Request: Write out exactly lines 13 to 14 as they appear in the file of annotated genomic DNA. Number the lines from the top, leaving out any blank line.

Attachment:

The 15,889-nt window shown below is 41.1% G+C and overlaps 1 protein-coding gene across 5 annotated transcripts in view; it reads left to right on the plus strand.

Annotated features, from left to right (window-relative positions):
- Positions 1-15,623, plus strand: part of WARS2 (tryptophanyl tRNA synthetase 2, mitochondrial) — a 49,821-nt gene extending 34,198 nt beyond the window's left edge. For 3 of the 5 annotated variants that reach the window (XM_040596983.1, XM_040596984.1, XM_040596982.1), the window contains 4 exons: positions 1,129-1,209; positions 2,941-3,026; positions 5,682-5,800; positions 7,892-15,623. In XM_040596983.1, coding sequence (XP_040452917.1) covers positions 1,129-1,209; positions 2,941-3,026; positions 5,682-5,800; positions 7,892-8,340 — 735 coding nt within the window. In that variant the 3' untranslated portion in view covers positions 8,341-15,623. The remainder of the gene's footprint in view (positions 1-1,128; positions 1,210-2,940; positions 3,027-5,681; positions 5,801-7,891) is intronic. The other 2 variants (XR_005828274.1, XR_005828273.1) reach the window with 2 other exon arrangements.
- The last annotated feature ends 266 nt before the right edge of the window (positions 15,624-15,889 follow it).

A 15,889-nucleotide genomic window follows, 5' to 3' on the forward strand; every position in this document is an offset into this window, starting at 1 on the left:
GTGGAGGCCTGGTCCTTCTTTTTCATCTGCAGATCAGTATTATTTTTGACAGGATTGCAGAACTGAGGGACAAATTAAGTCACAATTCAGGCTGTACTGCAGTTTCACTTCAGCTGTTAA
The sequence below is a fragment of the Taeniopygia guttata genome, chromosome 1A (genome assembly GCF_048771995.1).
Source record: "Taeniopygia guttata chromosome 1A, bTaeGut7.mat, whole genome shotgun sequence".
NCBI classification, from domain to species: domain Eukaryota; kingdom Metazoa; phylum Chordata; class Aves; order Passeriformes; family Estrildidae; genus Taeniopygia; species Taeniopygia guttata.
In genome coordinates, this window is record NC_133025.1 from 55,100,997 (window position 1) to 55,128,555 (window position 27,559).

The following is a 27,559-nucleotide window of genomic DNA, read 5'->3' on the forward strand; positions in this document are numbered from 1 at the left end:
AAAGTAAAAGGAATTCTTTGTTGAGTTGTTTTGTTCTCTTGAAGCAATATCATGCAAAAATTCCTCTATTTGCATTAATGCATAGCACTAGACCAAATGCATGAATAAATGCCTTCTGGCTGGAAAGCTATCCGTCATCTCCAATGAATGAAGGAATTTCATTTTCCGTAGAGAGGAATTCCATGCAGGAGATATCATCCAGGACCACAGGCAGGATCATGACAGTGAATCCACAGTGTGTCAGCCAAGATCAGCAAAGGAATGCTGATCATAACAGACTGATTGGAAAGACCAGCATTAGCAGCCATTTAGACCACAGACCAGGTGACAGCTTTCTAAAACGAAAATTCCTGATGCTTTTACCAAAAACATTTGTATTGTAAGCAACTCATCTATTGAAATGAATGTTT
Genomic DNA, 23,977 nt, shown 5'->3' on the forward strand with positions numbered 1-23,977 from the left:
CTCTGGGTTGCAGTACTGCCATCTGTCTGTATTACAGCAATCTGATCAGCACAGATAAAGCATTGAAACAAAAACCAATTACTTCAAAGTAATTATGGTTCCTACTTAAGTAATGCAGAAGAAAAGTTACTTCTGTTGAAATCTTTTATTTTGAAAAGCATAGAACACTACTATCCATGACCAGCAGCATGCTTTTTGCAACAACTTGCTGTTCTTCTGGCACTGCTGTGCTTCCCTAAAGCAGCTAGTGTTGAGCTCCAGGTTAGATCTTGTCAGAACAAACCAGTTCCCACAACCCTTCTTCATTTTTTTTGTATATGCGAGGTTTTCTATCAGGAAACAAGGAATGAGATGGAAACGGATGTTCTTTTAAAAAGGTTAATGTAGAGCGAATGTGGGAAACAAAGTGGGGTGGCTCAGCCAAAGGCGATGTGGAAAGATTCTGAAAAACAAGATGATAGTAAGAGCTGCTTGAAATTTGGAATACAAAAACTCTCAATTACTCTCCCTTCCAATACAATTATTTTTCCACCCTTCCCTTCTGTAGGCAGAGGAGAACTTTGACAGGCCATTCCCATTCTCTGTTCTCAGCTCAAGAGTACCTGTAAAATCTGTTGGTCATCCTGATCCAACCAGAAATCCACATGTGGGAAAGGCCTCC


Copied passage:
Genomic DNA, 23,977 nt, shown 5'->3' on the forward strand with positions numbered 1-23,977 from the left:
CTCTGGGTTGCAGTACTGCCATCTGTCTGTATTACAGCAATCTGATCAGCACAGATAAAGCATTGAAACAAAAACCAATTACTTCAAAGTAATTATGGTTCCTACTTAAGTAATGCAGAAGAAAAGTTACTTCTGTTGAAATCTTTTATTTTGAAAAGCATAGAACACTACTATCCATGACCAGCAGCATGCTTTTTGCAACAACTTGCTGTTCTTCTGGCACTGCTGTGCTTCCCTAAAGCAGCTAGTGTTGAGCTCCAGGTTAGATCTTGTCAGAACAAACCAGTTCCCACAACCCTTCTTCATTTTTTTTGTATATGCGAGGTTTTCTATCAGGAAACAAGGAATGAGATGGAAACGGATGTTCTTTTAAAAAGGTTAATGTAGAGCGAATGTGGGAAACAAAGTGGGGTGGCTCAGCCAAAGGCGATGTGGAAAGATTCTGAAAAACAAGATGATAGTAAGAGCTGCTTGAAATTTGGAATACAAAAACTCTCAATTACTCTCCCTTCCAATACAATTATTTTTCCACCCTTCCCTTCTGTAGGCAGAGGAGAACTTTGACAGGCCATTCCCATTCTCTGTTCTCAGCTCAAGAGTACCTGTAAAATCTGTTGGTCATCCTGATCCAACCAGAAATCCACATGTGGGAAAGGCCTCC